Relationship between percent positive biopsies and biochemical outcome after permanent interstitial brachytherapy for clinically organ-confined carcinoma of the prostate gland

Int J Radiat Oncol Biol Phys. 2002 Mar 1;52(3):664-73. doi: 10.1016/s0360-3016(01)02670-0.


Purpose: Recently, the percentage of positive prostate biopsies has been reported to be statistically significant in predicting the biochemical outcome after either radical prostatectomy or 3-dimensional conformal external beam radiotherapy. In this study, we evaluated the impact of the percentage of positive prostate biopsies in predicting the 5-year biochemical outcome for patients with clinically organ-confined prostate cancer undergoing permanent interstitial brachytherapy.

Methods and materials: Two hundred sixty-two hormone naive patients underwent transperineal ultrasound-guided permanent prostate brachytherapy with generous periprostatic margins, using either 103Pd or 125I for clinical T1b/T2b NXM0 (1997 AJCC) adenocarcinoma of the prostate gland from April 1995 to October 1999. No patient was lost to follow-up. The actual percentage of positive biopsies (number of positive biopsies/total number of biopsies) was determinable for 255 of the 262 patients. Of the evaluated cases, 133 patients were implanted with 103Pd and 122 patients with 125I. The median patient age was 68 years (range 48-81). The median follow-up was 38.6 months (range 6-73). Follow-up was calculated from the day of implantation. Patients were stratified by the percentage of positive biopsies into the following groups: <34%, 34-50%, and >50%. Additional clinical parameters evaluated included patient age, clinical T-stage, Gleason score, pretreatment prostate specific antigen (PSA), risk group, and prostate volume. Low-risk patients were staged as clinical T1c/T2a, Gleason score < or =6, and pretreatment PSA < or =10 ng/mL, intermediate-risk patients presented with one unfavorable prognostic parameter, and high-risk patients presented with two or more unfavorable prognostic parameters (clinical stage T2b, PSA >10 ng/mL, Gleason score > or =7). Treatment parameters included the use of supplemental external beam radiation and choice of isotope. Biochemical disease-free survival was defined by the American Society of Therapeutic Radiation and Oncology consensus definition.

Results: For the 255 evaluated patients, the 5-year actuarial biochemical no evidence of disease survival rate was 92.5%. For patients with low, intermediate, and high-risk disease, 95.8%, 98.1%, and 79.4% of patients were free of biochemical failure, respectively. When each risk group was stratified into the percent positive biopsy categories of <34%, 34-50%, and >50%, no statistical difference was found in biochemical outcome for the biopsy subgroups. In multivariate analysis, none of the clinical or treatment parameters predicted for failure in the low-risk group; only Gleason score was predictive for intermediate-risk patients and only PSA for high-risk patients. In the overall population, PSA and Gleason score were both found to be predictors of biochemical failure, but not risk group, clinical stage, or percentage of positive biopsies. There was no significant dependence between the percent positive biopsy group and the Kaplan-Meier biochemical survival rates for any of the various subgroups of clinical and treatment parameters, except for clinical stage T1c-T2a (p = 0.006). The median postimplant PSA was 0.2 ng/mL for patients with either low-risk disease or <34% positive biopsies and 0.1 ng/mL for all other risk groups or percent positive biopsy subgroups.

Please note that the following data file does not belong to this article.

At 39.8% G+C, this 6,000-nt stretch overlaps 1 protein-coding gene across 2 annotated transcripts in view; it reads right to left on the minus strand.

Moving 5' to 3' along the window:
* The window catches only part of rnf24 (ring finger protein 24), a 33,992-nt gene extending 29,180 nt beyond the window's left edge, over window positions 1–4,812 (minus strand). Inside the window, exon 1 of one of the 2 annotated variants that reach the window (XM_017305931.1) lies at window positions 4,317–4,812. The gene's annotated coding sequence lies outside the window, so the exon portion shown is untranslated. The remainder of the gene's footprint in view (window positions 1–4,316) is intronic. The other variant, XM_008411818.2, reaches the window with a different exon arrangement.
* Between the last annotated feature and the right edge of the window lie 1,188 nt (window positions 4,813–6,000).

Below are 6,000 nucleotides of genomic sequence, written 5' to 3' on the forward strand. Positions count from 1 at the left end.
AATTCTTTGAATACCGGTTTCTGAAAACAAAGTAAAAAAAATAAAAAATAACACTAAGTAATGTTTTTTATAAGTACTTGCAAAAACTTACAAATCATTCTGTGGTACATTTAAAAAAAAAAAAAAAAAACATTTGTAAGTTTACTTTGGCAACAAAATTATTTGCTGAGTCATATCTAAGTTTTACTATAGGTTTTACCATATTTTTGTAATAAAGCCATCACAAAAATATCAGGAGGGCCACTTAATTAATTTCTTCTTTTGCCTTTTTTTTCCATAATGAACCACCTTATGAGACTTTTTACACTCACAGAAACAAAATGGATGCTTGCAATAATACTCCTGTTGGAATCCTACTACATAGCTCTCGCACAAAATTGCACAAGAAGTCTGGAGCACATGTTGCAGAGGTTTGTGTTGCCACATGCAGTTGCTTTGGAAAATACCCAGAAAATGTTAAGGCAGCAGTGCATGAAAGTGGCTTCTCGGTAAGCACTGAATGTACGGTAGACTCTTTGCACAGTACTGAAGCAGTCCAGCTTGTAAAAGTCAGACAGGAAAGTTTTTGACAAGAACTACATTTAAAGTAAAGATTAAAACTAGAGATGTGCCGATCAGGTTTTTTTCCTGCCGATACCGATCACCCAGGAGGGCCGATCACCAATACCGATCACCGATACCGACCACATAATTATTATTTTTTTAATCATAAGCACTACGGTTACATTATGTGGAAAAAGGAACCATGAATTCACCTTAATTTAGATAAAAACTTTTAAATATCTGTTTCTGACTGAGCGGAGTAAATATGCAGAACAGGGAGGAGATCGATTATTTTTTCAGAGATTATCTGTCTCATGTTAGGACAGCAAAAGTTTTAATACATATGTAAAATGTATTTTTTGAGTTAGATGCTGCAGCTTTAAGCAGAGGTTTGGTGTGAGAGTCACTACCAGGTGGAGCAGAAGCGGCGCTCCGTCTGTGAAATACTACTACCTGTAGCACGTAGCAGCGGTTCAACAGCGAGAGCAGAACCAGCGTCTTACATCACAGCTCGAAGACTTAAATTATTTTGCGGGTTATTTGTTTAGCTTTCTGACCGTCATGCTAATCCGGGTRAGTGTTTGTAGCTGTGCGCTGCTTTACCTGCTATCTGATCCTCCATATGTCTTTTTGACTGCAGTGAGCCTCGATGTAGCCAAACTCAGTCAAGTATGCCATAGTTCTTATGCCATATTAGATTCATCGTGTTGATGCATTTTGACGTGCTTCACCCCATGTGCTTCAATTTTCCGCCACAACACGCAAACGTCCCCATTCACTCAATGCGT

Conclusion: Although a significant trend was found for biochemical failure with increasing percent positive biopsies in the overall population, our results suggest that the percentage of positive biopsies is not statistically significant in predicting the 5-year biochemical disease-free outcome for patients with low, intermediate, and high-risk disease undergoing permanent prostate brachytherapy. Only the Gleason score in intermediate-risk patients and the pretreatment PSA level in high-risk patients was predictive of biochemical failure. We believe this relative lack of significance for the percentage of positive biopsies is a result of dose escalation far exceeding other radiotherapy modalities and the ability to aggressively treat the periprostatic region compared with radical prostatectomy by way of the accurate placement of periprostatic seeds.

MeSH terms

  • Aged
  • Aged, 80 and over
  • Algorithms
  • Biopsy
  • Brachytherapy / methods*
  • Follow-Up Studies
  • Humans
  • Iodine Radioisotopes / therapeutic use
  • Male
  • Middle Aged
  • Neoplasm Staging
  • Palladium / therapeutic use
  • Proportional Hazards Models
  • Prostate / pathology
  • Prostate-Specific Antigen / blood*
  • Prostatic Neoplasms / blood*
  • Prostatic Neoplasms / pathology
  • Prostatic Neoplasms / radiotherapy*
  • Radioisotopes / therapeutic use
  • Survival Rate
  • Ultrasonography, Interventional


  • Iodine Radioisotopes
  • Radioisotopes
  • Palladium
  • Prostate-Specific Antigen